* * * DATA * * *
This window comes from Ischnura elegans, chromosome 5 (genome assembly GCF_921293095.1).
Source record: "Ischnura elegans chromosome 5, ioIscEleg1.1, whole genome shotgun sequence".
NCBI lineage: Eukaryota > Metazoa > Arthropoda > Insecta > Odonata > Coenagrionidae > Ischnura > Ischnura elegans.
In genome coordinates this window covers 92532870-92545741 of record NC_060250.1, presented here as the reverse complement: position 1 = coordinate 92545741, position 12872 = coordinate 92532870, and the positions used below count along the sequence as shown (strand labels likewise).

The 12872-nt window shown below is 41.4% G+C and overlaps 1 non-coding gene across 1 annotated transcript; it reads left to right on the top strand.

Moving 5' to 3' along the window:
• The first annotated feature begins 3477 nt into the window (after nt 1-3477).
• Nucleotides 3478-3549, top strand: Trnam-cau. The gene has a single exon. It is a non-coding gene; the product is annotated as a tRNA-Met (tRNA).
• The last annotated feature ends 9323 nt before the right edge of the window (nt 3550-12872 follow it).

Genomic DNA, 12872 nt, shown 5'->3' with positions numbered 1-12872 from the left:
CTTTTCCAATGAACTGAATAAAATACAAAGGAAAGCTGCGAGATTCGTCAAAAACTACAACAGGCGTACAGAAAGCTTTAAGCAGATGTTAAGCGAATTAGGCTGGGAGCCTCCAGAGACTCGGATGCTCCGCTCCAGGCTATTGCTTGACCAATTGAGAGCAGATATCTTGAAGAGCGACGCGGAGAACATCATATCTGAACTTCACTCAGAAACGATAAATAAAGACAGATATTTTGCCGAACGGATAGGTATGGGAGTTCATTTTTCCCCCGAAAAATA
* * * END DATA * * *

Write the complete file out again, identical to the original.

This window comes from Ischnura elegans, chromosome 5 (genome assembly GCF_921293095.1).
Source record: "Ischnura elegans chromosome 5, ioIscEleg1.1, whole genome shotgun sequence".
NCBI lineage: Eukaryota > Metazoa > Arthropoda > Insecta > Odonata > Coenagrionidae > Ischnura > Ischnura elegans.
In genome coordinates this window covers 92532870-92545741 of record NC_060250.1, presented here as the reverse complement: position 1 = coordinate 92545741, position 12872 = coordinate 92532870, and the positions used below count along the sequence as shown (strand labels likewise).

The 12872-nt window shown below is 41.4% G+C and overlaps 1 non-coding gene across 1 annotated transcript; it reads left to right on the top strand.

Moving 5' to 3' along the window:
• The first annotated feature begins 3477 nt into the window (after nt 1-3477).
• Nucleotides 3478-3549, top strand: Trnam-cau. The gene has a single exon. It is a non-coding gene; the product is annotated as a tRNA-Met (tRNA).
• The last annotated feature ends 9323 nt before the right edge of the window (nt 3550-12872 follow it).

Genomic DNA, 12872 nt, shown 5'->3' with positions numbered 1-12872 from the left:
CTTTTCCAATGAACTGAATAAAATACAAAGGAAAGCTGCGAGATTCGTCAAAAACTACAACAGGCGTACAGAAAGCTTTAAGCAGATGTTAAGCGAATTAGGCTGGGAGCCTCCAGAGACTCGGATGCTCCGCTCCAGGCTATTGCTTGACCAATTGAGAGCAGATATCTTGAAGAGCGACGCGGAGAACATCATATCTGAACTTCACTCAGAAACGATAAATAAAGACAGATATTTTGCCGAACGGATAGGTATGGGAGTTCATTTTTCCCCCGAAAAATA